Raiser: We are in the last year of our strategy now, and the strategy is that we will lend around $1 billion to Turkey per year. We have fulfilled that target as we have lent around $4 billion in the last four years. The main sectors that we have provided financial support for in Turkey are the area of energy, small- and medium-sized enterprises (SME), access to finance and the area of supporting key reforms. We have also continued to engage with the health sector and we are just about to take a new project aboard on that. We have continued to support the development of the cadastral system in Turkey. There again, we are extending our engagement. We have continued to be engaged in disaster risk management through the İSMEK project in Istanbul. Those remain important themes of our cooperation. Of course we have done extensive analytical work of two types – one is traditional analytical work that we have done over the years to work with particular ministries on a particular reform plan. For instance, we have worked with the Labor Ministry on the national employment strategy and we are working with the Development Ministry on private-public partnerships. Those are examples of the kinds of support that we have traditionally provided.

But over the last four years, one new thing that we have done is we worked with Turkey to analyze its own development experience and put it into a global context. Other countries that want to learn from Turkey can easily access the knowledge that Turkey has about what worked and what did not from the perspective of the World Bank, meaning from the perspective of how we compared it with other countries. We have published a big book in October last year that is all about trying to take stock of how Turkey went from being an essentially agriculture-oriented and closed economy with a gross domestic product (GDP) of $2,500 to $3,000 in 1980 to being an industrialized service economy with s 5 percent of the population living in cities and on the threshold of high income at the end of first decade of the 2000s. How did that happen? There are other countries, for example in South Asia, in parts of Latin America, in the Middle East and North Africa and even parts of sub-Saharan Africa that looked very similar to what Turkey was in 1980. It's very interesting for them to figure out how that worked.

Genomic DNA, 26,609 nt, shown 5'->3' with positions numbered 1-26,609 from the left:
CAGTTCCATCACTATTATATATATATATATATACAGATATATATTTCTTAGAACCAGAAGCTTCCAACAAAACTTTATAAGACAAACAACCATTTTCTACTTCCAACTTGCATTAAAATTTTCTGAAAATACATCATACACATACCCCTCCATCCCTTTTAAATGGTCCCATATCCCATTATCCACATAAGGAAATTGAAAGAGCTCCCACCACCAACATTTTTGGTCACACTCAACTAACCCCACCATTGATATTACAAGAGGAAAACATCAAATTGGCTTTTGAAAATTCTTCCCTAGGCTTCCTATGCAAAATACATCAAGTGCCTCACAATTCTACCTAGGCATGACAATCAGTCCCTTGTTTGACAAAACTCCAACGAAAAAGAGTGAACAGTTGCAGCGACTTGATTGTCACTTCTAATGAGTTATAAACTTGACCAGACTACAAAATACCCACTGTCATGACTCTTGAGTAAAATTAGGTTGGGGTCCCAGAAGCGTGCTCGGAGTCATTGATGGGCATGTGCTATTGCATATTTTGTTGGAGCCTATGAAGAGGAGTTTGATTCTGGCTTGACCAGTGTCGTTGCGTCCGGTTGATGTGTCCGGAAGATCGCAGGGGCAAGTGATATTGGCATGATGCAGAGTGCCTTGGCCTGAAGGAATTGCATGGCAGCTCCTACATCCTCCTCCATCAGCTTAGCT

D.S.: How did you describe this transformation in the last decade that Turkey underwent in the book?

Raiser: We put it under the two headings of integration and infusion. The integration lessons are basically very simple. Turkey has done well when it is turned out toward the world. When Turkey is opened up for foreign investment, foreign trade, foreign ideas and integration with the EU, but also more broadly with the global economy it has done well. Turkey is a part of a group of successful globalizers. That's the first big picture and that is important for countries that are now just studying how to integrate and globalize. I think of sub-Saharan Africa, for instance, where this is now at the beginning. The heading of inclusion has also some very well-learned lessons. Basically, they are the messages following heavy and difficult fiscal stabilization.